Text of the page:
Elizabeth Sosnowski had heard about living wills, but the 56-year-old Severna Park woman didn't decide to look into one until her husbandwas rushed to the hospital Dec. 11 for an apparent heart attack.

After her husband was transferred from the emergency room to the intensive care unit -- it turned out he had heart problems but had not had a heart attack -- he was presented a pamphlet titled, "Exercise Your Right: Put Your Health Care Decisions in Writing."

Distributing the pamphlet is the way the Harbor Hospital Center in South Baltimore is complying with a new federal law. The Patient Self-Determination Act, which went into effect Dec. 1, requires that patients entering hospitals and other health-care facilities be informed of their rights to refuse medical treatment.

The act also requires hospitals to tell patients about the rights their state provides for drawing up "advance directives," such as living wills.

Jackie Breeden, public relations director for the Harbor Hospital Center, said patients seem to appreciate the information -- once they get past the idea of talking about death when they may be coming in for a routine procedure.

"In the admitting area, you can imagine the reaction," Breeden said. "When it is brought up they are quite confused. 'What is it my doctor isn't telling me?' "

Most patients also become confused after hearing the word "will," Breeden said. The pamphlet attempts to explain that "advance directives" are different than an estate will.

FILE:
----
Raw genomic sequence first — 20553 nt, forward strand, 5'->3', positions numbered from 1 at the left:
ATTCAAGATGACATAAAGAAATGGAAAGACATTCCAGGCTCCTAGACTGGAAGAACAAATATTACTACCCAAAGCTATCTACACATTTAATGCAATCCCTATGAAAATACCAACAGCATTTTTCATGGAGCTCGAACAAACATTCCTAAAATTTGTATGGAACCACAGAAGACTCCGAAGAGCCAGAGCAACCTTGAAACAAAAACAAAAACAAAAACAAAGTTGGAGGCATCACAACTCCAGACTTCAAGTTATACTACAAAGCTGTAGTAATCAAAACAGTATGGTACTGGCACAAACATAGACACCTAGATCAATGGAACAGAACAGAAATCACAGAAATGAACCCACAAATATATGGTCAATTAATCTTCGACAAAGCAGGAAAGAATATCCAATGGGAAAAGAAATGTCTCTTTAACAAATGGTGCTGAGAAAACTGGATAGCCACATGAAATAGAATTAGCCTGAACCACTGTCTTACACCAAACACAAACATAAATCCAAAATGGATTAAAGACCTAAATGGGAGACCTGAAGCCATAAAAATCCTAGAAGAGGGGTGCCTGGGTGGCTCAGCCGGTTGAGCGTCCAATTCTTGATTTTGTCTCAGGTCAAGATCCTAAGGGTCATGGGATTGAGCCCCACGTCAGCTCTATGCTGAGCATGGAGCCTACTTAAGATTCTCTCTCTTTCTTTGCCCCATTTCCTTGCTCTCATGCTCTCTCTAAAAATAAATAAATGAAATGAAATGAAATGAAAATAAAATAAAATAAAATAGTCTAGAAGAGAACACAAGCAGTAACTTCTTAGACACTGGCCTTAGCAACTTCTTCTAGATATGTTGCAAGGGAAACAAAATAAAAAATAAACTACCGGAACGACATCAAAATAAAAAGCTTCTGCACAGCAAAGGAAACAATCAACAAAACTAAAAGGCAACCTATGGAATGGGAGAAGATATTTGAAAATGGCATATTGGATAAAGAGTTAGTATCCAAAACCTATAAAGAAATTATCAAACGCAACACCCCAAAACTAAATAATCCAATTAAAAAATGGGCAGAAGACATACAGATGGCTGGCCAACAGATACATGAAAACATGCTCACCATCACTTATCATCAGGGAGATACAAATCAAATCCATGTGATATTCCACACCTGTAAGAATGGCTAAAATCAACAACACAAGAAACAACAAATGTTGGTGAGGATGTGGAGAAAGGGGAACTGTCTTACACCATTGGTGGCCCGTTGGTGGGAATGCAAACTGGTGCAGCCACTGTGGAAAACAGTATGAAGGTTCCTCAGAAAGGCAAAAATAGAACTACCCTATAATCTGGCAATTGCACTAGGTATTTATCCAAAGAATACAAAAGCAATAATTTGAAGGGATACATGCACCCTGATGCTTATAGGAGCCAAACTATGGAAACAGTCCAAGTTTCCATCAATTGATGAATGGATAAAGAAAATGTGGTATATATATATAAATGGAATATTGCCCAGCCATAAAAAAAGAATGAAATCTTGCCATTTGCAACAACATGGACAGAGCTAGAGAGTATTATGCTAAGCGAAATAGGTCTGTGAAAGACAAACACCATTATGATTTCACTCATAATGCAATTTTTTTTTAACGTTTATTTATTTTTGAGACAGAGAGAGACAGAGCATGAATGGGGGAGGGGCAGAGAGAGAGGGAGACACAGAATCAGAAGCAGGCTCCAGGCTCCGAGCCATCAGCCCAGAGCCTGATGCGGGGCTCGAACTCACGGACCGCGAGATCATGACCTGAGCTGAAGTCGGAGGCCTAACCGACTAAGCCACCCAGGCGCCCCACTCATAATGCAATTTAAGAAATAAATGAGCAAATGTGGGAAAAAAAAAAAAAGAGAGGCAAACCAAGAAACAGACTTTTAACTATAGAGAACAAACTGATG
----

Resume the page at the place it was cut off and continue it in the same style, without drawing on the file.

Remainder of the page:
The pamphlet includes copies of suggested language for a living will and for a "durable power of attorney." The forms need only be witnessed, and a lawyer's help is not necessary unless you have questions about the forms.

A living will is a legal form, approvedby state law, in which a person can say he or she does not want life-sustaining treatment in a terminal condition. It goes into effect when two doctors conclude a person is terminal and unable to decide matters for himself.

A durable power of attorney is a legal form thatallows a person to name another to make health-care decisions. It isnot limited to terminal conditions.

Finally, a person's decisionson the use of life-sustaining treatment may be documented in discussions with a physician.

The Harbor Hospital Center is going a step beyond the requirements of the act and is making available speakers to address groups and answer questions about advance directives.

Breeden said anyone interested in arranging for a speaker should call 347-3445.

To Elizabeth Sosnowski, the program is a great idea. "I believe everyone should make a choice." Her 66-year-old husband, Andrew Sosnowski, is out of the hospital and back at work at his medical practice in Brooklyn Park. She says he did not complete an advance directive form, but she will complete a durable power of attorney form.

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